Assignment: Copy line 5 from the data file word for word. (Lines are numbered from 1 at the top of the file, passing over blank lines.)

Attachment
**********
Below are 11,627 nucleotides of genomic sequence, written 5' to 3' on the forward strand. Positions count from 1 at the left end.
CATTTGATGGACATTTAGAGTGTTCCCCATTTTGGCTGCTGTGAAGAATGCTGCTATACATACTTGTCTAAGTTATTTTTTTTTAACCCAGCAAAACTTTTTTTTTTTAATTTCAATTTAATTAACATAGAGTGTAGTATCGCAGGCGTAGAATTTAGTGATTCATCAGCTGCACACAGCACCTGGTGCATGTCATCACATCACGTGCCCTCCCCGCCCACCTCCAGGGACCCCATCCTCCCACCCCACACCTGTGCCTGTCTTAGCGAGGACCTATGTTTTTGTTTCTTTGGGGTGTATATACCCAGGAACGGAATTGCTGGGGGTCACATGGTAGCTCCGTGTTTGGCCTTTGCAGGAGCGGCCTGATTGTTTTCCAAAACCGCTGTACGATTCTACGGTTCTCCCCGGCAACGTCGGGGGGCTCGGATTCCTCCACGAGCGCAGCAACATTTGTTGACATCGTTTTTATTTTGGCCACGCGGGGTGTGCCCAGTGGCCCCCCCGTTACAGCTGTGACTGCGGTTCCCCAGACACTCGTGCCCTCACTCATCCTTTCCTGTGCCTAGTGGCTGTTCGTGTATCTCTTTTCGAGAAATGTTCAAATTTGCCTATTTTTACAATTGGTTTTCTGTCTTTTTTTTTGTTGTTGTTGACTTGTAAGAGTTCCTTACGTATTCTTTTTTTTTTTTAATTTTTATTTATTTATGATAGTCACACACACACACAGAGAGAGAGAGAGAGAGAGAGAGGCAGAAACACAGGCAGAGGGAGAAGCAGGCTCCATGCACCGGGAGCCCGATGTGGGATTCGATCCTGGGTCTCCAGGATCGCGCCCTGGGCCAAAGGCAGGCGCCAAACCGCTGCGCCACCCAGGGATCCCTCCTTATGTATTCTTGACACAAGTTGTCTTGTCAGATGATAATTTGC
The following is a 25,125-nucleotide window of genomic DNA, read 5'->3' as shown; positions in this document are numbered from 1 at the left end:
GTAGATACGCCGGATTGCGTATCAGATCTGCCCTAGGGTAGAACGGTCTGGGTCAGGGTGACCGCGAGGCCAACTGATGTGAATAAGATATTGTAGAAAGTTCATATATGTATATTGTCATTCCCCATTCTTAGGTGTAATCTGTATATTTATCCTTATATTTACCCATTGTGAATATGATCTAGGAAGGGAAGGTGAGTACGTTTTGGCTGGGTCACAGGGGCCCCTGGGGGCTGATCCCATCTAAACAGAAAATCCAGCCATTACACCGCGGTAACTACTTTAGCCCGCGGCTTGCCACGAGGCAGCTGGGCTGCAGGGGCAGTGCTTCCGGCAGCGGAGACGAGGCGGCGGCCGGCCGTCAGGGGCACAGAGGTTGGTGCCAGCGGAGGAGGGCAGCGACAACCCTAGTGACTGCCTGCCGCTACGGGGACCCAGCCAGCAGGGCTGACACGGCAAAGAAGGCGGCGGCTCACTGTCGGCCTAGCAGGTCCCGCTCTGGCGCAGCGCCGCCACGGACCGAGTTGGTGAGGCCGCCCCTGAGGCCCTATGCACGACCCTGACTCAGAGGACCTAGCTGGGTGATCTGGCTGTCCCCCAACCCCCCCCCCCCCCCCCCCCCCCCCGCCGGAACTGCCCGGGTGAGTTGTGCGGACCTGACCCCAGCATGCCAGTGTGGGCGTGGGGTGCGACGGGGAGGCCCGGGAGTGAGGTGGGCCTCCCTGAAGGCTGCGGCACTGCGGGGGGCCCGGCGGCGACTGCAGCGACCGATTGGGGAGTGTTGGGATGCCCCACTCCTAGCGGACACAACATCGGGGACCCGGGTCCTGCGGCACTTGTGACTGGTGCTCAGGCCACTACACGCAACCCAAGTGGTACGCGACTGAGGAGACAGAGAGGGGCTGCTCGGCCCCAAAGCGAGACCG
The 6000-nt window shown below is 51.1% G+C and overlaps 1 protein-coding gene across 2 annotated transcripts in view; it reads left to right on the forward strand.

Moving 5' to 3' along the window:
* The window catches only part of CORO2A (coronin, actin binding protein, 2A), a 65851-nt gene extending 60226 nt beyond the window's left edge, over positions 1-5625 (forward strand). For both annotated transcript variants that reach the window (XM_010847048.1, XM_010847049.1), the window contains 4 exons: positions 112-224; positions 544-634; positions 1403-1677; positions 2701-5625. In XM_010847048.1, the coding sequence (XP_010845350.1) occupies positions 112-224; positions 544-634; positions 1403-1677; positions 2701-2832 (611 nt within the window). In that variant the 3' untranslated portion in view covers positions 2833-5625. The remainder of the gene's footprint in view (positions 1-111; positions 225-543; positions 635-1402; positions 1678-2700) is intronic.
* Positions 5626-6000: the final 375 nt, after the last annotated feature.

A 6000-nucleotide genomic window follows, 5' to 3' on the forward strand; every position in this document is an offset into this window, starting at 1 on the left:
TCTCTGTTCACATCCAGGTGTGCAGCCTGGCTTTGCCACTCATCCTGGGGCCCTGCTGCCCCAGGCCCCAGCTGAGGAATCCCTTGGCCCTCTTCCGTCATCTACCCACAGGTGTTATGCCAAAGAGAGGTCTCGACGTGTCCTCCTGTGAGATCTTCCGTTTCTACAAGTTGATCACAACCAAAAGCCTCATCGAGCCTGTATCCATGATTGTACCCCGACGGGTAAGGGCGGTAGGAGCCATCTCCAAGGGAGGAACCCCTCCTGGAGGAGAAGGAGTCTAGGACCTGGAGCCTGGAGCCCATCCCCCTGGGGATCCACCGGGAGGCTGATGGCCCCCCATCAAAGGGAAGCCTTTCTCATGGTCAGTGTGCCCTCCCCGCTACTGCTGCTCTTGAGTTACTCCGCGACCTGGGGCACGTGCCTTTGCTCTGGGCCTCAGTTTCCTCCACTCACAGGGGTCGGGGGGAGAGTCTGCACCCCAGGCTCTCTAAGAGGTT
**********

The 6000-nt window shown below is 51.1% G+C and overlaps 1 protein-coding gene across 2 annotated transcripts in view; it reads left to right on the forward strand.